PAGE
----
Calculating the exact amount of a car accident victim’s injuries is often not a simple task. For instance, how do you put a dollar amount on the long-term effects of depression, anxiety, and post-traumatic stress disorder, all of which may result from a serious accident? Even when discussing economic damages, such as the loss of future income, how do you account for a victim who was still just getting started out in the working world and had yet to find her footing?
These were just some of the issues that came up in a recent B.C. Supreme Court case, Crozier v. Insurance Corporation of British Columbia. As the caption suggests, this lawsuit involved an ICBC claim arising from an accident in which the plaintiff was injured by an unknown driver. By law, ICBC is required to “step into the shoes” of such unidentified drivers and compensate the covered victim for her injuries.
The plaintiff’s accident took place on October 26, 2013. At the time, the plaintiff lived and worked in Sechelt, a district municipality on B.C.’s Sunshine Coast, located about 50 kilometres from Vancouver. Prior to the accident, the plaintiff worked under contract for the parks department of the Sunshine Coast Regional District. She had also recently trained in Thailand to be a massage therapist and had recently started treating clients.
The details of the accident itself were fairly straightforward. The plaintiff was riding in a friend’s car up the Sunshine Coast Highway (Highway 101) at Davis Bay, which is just south of Sechelt. It was just after 5 o’clock in the afternoon and therefore already dark outside. The plaintiff’s friend slowed down to turn off of the Sunshine Coast Highway when the plaintiff said she saw a “bright flash of light” and felt a “big impact” that she immediately assumed was an earthquake.
In fact, it was not an earthquake. Another vehicle had collided with the car. Subsequent photographs taken of the friend’s car indicated the rear bumper was cracked and the back of the trunk had been pushed inward. As the B.C. trial court observed, it was “obviously an impact of considerable force.”
The other vehicle and its driver were never identified. Nor did ICBC dispute it was legally responsible for the plaintiff’s accident-related injuries. Where the parties disagreed, however, was to the exact extent and dollar amount of those injuries.
The plaintiff’s case against ICBC was tried in B.C. Supreme Court in June 2018 before Justice Anthony Saunders. Justice Saunders issued his judgment on February 12, 2019. He awarded the plaintiff a total of $419,291.41 in damages. The two most substantial components of that award were $125,000 in non-pecuniary damages and $175,000 for loss of future earning capacity.
Non-pecuniary damages are supposed to cover an accident victim’s non-quantifiable pain and suffering, as well as the overall decrease in quality of life resulting from the accident. B.C. courts examine a number of factors when assessing non-pecuniary damages, including the victim’s age, the nature of the injuries, and the severity and frequency of pain. Justice Saunders noted he also took into consideration the following factors:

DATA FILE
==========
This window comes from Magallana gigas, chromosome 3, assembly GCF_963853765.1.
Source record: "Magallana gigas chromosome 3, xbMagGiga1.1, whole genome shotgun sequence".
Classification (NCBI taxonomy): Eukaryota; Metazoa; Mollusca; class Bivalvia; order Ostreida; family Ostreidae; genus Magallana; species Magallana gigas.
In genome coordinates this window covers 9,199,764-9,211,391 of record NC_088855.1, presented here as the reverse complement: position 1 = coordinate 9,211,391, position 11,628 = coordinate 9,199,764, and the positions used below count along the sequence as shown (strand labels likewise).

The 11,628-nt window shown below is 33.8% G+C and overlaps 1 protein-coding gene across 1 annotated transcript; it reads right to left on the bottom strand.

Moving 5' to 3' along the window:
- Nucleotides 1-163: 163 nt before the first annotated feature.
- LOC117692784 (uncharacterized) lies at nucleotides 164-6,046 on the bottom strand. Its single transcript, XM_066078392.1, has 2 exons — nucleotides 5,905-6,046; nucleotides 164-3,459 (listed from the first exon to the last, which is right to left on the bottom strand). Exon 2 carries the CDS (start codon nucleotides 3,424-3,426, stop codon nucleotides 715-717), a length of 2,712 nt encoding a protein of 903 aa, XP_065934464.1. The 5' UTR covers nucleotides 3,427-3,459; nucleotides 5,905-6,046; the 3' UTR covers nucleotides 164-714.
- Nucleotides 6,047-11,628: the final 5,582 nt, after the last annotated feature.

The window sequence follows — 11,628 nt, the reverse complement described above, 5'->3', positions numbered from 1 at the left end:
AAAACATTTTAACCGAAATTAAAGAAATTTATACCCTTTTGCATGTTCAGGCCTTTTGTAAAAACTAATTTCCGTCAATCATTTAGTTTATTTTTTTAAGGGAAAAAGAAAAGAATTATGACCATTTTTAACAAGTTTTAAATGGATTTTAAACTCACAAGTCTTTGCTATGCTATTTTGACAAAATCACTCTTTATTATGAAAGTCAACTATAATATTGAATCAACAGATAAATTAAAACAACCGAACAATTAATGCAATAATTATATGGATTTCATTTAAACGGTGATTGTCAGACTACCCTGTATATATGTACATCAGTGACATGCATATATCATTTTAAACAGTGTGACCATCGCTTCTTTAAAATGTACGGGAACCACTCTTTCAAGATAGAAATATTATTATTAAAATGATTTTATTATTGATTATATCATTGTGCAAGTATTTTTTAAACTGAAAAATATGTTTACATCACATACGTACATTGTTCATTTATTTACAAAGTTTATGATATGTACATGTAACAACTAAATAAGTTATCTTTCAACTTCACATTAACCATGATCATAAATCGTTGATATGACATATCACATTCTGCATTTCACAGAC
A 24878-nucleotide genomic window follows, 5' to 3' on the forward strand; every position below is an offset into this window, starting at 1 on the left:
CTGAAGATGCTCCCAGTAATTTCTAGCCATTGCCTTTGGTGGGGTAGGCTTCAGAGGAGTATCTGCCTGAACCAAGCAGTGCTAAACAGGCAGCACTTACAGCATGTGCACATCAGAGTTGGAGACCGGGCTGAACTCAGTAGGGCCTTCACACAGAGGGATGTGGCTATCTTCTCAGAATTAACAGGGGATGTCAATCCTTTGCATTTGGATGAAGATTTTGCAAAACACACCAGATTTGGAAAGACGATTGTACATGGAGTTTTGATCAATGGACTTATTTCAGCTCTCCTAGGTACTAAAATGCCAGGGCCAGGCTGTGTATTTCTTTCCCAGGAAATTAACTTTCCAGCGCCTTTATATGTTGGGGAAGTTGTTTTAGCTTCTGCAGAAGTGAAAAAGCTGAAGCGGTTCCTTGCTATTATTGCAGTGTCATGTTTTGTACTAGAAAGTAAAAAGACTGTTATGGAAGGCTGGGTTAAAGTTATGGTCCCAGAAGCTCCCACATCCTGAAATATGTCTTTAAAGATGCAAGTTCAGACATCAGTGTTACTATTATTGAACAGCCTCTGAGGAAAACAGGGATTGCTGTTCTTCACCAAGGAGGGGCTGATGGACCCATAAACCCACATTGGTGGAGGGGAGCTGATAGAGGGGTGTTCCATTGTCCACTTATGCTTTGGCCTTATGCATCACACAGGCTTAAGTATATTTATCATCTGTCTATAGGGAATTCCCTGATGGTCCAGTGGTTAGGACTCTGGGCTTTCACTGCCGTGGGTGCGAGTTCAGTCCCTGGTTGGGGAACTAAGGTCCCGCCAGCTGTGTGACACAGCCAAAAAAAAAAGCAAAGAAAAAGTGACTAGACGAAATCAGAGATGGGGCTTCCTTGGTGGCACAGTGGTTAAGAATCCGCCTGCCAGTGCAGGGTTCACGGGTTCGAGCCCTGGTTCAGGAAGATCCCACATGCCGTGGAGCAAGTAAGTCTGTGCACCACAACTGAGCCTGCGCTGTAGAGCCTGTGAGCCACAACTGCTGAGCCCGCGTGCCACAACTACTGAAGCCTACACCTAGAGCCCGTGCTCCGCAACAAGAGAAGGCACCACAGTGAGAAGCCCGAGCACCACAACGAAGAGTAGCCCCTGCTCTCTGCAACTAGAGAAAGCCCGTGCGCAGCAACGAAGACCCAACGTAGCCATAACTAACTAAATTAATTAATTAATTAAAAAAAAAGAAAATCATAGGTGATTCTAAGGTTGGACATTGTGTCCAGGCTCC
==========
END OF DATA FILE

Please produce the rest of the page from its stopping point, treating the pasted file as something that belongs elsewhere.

All of these additional factors weighed on the outcome of this particular case in the following ways, according to the judge. First, the plaintiff’s relationship with her boyfriend suffered significant damage as a result of the accident. The boyfriend lived in Australia, and the plaintiff planned to move there to live with him and his family. The plaintiff abandoned those plans after the accident, however, and the relationship eventually ended.
Second, the plaintiff pursued “high-level” soccer and singing as significant activities prior to the accident. But as a result of her injuries, the judge said the plaintiff “is no longer able to play soccer or engage in vigorous exercise.” While she continues to sing, she is limited in that endeavour due to her ongoing chest pain.
Justice Saunders also noted that the medical evidence presented at trial indicated that the plaintiff suffers from a variety of psychiatric ailments, including “depression and anxiety; fatigue, and problems with concentration and memory,” the latter of which may be due to an unconfirmed traumatic brain injury. Taking all of these factors into account, the Court determined a $125,000 award of non-pecuniary damages was appropriate.
As for loss of future income, at trial ICBC suggested that the plaintiff’s “pre-accident employment history reveals that she has never been particularly attached to the workplace.” In other words, she worked a variety of odd jobs and did not necessarily focus on a career. Rather, she prioritized “a lifestyle that allowed her to pursue her interests, travel, and work minimally.”
Justice Saunders agreed the plaintiff had a “spotty” work history. But the judge also pointed out the plaintiff was in her late 20s when the accident took place, and it is “not unusual for younger adults to demonstrate weaker attachments to the workforce in favour of pursuing travel and other lifestyle choices.” Many of people like the plaintiff only start to focus on their careers as they enter their 30s, the judge observed, and indeed the plaintiff had taken steps to launch a new career as a massage therapist just weeks before the accident.
The judge settled on an award of $175,000 for loss of future earning capacity, which largely reflects an estimated loss of $20,000 in average income loss projected for each of the next ten years (or $200,000), less a discount to account for the plaintiff’s “lower-than-average attachment to the workforce.”
Making a case for damages following a car accident — even one in which liability is not a contested issue — requires a certain degree of expertise and knowledge of the B.C. legal system. That is why it so important to work with a qualified Vancouver car accident lawyer. Contact Preszler Law Firm today if you need to speak with one of our lawyers about your accident.